How is it that two people can look at the same challenge and have two completely different perspectives — optimistic and pessimistic?

It’s because our interpretations of events are opinions we create based on our beliefs and past experiences. When we feel our view is true, we unconsciously continue to search for supportive evidence. In actuality, our interpretation represents only one perspective among many possibilities.

The stories we tell about trying events and consequently about ourselves matter because how we interpret events impacts how we think, feel and show up in the world. Over time, we develop fixed patterns for interpreting and explaining events to ourselves — a default explanatory mode — which can either be empowering and hopeful or disempowering and de-energizing.

Consider two women — Cindy and Karen — who are on the same work team. Neither were invited to an important strategic planning meeting.

Cindy, the pessimist, interprets the reason she didn’t get asked as personal (I don’t have the right skills), permanent (I’ll never get ahead) and pervasive (this ruins everything). With this explanatory style, Cindy is unlikely to approach her boss for clarification and risks giving up on herself.

Karen, an optimist, explains the cause as non-personal (the meeting was likely too big), temporary (I’m sure the boss will tell me what I need to know) and limited in scope (while it’s disappointing, it doesn’t define me).

Explaining events through a negative lens leads to frustration, defiance and a feeling of being trapped by circumstances. Dr. Martin Seligman, father of positive psychology, has proven that optimism is a skill that can be learned. Here are four steps.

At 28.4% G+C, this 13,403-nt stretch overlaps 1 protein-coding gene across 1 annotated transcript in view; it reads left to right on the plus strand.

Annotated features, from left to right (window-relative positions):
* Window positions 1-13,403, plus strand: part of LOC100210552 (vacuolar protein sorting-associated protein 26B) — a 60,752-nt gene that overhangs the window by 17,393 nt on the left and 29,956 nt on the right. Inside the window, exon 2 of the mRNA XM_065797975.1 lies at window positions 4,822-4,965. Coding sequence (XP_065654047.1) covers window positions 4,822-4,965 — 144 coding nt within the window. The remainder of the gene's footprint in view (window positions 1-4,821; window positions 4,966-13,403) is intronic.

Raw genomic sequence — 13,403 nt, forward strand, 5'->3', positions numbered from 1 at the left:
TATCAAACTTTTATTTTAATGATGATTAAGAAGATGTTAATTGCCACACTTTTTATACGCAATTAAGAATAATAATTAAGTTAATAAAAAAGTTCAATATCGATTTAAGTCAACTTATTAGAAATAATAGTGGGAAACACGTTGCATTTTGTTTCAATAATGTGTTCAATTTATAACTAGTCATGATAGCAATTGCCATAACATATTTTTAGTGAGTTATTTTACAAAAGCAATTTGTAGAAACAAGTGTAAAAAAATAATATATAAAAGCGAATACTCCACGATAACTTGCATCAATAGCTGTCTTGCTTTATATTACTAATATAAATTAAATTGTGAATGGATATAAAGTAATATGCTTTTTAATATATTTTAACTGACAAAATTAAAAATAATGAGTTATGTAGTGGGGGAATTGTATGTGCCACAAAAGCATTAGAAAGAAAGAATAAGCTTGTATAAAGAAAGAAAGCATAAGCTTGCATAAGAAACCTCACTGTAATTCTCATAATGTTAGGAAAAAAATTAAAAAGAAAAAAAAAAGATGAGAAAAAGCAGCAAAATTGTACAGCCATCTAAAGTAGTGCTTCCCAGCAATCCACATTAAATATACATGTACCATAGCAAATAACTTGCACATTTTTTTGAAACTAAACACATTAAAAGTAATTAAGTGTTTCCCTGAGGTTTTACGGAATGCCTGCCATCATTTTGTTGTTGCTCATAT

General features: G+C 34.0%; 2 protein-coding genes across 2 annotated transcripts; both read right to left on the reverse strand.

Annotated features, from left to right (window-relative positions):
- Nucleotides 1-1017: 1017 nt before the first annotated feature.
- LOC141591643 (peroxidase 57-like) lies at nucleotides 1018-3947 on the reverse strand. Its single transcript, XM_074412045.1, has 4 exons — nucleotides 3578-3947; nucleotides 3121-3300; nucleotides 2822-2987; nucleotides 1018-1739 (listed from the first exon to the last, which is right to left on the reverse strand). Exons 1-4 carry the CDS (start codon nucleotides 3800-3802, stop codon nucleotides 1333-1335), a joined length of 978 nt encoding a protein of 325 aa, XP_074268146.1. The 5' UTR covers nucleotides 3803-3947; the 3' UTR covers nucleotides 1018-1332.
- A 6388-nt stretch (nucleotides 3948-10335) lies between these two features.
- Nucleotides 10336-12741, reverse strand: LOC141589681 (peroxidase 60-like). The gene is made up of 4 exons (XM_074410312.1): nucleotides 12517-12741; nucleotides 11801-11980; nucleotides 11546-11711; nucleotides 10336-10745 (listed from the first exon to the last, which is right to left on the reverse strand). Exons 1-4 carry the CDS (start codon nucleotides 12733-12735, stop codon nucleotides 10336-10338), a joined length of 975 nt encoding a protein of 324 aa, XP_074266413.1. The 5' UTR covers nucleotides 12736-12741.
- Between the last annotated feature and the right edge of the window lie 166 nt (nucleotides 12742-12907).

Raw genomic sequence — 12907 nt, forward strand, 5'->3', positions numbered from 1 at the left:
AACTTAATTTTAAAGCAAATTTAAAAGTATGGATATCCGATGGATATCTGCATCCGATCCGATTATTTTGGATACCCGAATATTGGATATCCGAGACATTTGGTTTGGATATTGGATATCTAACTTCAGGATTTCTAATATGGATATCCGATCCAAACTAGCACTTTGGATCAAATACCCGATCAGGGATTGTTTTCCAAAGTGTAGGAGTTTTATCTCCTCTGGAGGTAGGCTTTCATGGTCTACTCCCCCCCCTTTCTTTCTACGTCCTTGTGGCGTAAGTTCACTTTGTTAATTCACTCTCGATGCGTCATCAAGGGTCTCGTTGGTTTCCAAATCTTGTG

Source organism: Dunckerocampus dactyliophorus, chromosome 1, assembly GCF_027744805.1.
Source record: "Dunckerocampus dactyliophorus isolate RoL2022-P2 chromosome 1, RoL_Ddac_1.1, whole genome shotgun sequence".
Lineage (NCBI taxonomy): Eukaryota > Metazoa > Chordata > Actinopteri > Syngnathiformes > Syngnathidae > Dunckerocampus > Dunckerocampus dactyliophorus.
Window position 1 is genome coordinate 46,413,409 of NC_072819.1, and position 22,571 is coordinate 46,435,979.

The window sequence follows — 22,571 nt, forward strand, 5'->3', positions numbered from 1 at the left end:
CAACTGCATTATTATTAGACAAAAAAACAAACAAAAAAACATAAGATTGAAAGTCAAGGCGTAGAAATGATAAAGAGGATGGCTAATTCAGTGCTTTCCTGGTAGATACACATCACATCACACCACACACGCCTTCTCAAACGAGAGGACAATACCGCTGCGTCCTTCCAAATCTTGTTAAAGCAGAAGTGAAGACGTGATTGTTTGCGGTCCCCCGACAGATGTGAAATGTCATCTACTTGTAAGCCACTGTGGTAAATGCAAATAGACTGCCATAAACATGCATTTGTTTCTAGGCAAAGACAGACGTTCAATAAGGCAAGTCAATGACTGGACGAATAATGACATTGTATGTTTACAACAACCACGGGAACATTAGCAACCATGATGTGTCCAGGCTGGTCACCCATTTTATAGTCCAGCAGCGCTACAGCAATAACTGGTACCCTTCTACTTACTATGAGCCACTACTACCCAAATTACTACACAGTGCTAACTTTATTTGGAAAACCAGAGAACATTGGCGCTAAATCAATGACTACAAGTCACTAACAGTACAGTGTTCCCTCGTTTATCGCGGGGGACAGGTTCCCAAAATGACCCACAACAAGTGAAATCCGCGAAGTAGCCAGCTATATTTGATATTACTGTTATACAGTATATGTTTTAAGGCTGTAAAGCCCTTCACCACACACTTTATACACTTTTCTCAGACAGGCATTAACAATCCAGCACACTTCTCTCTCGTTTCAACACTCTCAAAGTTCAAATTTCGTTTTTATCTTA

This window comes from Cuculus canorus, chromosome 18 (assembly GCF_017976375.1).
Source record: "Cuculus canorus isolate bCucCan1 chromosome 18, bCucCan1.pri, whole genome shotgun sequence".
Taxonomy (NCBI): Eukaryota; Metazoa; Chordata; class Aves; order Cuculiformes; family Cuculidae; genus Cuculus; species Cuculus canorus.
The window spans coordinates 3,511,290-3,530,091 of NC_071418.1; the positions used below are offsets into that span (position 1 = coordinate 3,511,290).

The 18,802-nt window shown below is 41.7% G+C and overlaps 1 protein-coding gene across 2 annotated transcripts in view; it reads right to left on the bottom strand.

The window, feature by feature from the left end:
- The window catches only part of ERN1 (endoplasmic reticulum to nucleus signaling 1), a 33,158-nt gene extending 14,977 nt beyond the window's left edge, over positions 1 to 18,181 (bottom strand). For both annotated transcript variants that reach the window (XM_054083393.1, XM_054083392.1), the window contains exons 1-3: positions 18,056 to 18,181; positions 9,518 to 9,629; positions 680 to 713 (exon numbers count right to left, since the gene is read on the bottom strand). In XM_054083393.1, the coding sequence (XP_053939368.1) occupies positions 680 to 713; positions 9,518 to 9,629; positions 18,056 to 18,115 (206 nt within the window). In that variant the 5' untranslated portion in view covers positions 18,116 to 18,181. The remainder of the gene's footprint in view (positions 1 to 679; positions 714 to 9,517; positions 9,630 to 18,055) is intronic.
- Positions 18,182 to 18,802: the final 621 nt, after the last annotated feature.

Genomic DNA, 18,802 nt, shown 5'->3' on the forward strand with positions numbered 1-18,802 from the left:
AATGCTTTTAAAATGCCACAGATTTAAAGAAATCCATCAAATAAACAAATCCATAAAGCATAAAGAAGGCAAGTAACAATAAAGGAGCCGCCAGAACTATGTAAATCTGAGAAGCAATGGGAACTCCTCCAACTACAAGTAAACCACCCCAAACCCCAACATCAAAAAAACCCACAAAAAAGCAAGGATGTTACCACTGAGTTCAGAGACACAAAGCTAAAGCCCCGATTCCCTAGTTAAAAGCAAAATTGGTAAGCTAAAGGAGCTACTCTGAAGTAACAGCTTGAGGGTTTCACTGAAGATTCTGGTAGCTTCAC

1. Don’t Take it Personally When we interpret events, our first instinct is to personalize what happened. Our negativity bias is evolutionarily hardwired into the human brain as a self-protection mechanism. However the stress hormones automatically released when we sense personal danger obscures our vision, limits the options we see and triggers us into a default reaction.
  2. Identify the Current Story Step away from the situation, take a pause and expand awareness. Is the interpretation empowering or disempowering? Consider how your default mode might be obscuring the facts.
  3. Elevate Curiosity Widen the context to a bigger picture and consider another way to look at the picture. Maybe they’re having a bad day, maybe they inadvertently forgot, maybe they were looking out for my best interests. Expanding your awareness opens possibilities and more solutions appear.
  4. Reframe Your Story Try assuming positive intent, giving the other person the benefit of the doubt. Imagine how you might approach the conversation differently with a less emotionally charged and more optimistic view.

Breaking free from our default mode of thinking allows us to approach life from a broader perspective, opening more options. We begin to understand there are multiple interpretations to the same event and, more importantly, that we have the choice about how to respond. 

TheReset readers can download a free guide that teaches you “How to Become More Optimistic” by clicking HERE

Alison Deutsch and Wendy Van Besien are Certified Professional Coaches who have each experienced significant transitions, multiple times. Utilizing research-proven assessments, tools and practices, Wendy and Alison help women overcome the stress, fear and uncertainty that occur around making big changes.